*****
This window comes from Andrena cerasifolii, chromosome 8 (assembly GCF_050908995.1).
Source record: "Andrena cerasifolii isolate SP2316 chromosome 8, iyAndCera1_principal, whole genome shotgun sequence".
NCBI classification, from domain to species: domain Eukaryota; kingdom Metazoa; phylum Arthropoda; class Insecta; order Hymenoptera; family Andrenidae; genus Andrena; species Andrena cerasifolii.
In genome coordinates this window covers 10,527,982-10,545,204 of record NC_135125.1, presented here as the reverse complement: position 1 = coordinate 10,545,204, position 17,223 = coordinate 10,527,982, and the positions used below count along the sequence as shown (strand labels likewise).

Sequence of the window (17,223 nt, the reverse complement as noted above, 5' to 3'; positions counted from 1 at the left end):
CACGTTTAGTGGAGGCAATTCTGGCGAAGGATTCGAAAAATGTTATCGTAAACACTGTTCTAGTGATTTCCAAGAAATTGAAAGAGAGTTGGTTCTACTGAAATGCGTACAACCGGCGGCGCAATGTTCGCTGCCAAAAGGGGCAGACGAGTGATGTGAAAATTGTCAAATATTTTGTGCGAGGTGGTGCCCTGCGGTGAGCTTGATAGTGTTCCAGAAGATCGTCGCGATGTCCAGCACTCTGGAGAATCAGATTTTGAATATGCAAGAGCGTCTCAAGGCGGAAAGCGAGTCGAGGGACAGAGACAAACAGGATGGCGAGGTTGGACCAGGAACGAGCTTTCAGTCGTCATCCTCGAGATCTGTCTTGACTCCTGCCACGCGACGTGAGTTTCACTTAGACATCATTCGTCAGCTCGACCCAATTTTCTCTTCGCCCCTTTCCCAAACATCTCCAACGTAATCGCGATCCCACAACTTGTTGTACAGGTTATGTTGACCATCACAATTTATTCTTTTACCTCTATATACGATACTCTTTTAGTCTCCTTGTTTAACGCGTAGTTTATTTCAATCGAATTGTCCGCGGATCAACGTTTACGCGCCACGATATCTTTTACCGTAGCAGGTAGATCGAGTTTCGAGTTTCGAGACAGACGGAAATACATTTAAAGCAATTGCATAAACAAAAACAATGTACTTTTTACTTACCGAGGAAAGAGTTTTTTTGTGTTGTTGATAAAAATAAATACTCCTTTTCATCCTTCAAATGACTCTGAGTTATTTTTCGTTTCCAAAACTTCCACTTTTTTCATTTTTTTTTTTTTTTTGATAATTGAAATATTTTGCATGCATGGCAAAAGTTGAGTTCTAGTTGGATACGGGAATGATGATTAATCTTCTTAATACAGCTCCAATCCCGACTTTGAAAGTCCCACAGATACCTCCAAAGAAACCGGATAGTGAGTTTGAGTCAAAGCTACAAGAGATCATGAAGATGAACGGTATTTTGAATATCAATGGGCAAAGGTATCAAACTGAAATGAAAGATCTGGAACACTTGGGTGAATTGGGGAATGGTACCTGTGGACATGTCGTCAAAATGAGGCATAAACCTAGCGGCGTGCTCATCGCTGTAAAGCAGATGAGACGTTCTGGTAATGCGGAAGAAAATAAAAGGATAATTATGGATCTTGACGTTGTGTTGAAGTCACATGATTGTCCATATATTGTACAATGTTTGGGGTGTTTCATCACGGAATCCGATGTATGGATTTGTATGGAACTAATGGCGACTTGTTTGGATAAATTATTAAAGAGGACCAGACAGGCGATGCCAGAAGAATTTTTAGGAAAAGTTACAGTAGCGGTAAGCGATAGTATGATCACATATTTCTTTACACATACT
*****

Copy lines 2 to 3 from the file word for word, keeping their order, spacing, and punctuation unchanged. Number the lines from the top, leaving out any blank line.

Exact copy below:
Source record: "Andrena cerasifolii isolate SP2316 chromosome 8, iyAndCera1_principal, whole genome shotgun sequence".
NCBI classification, from domain to species: domain Eukaryota; kingdom Metazoa; phylum Arthropoda; class Insecta; order Hymenoptera; family Andrenidae; genus Andrena; species Andrena cerasifolii.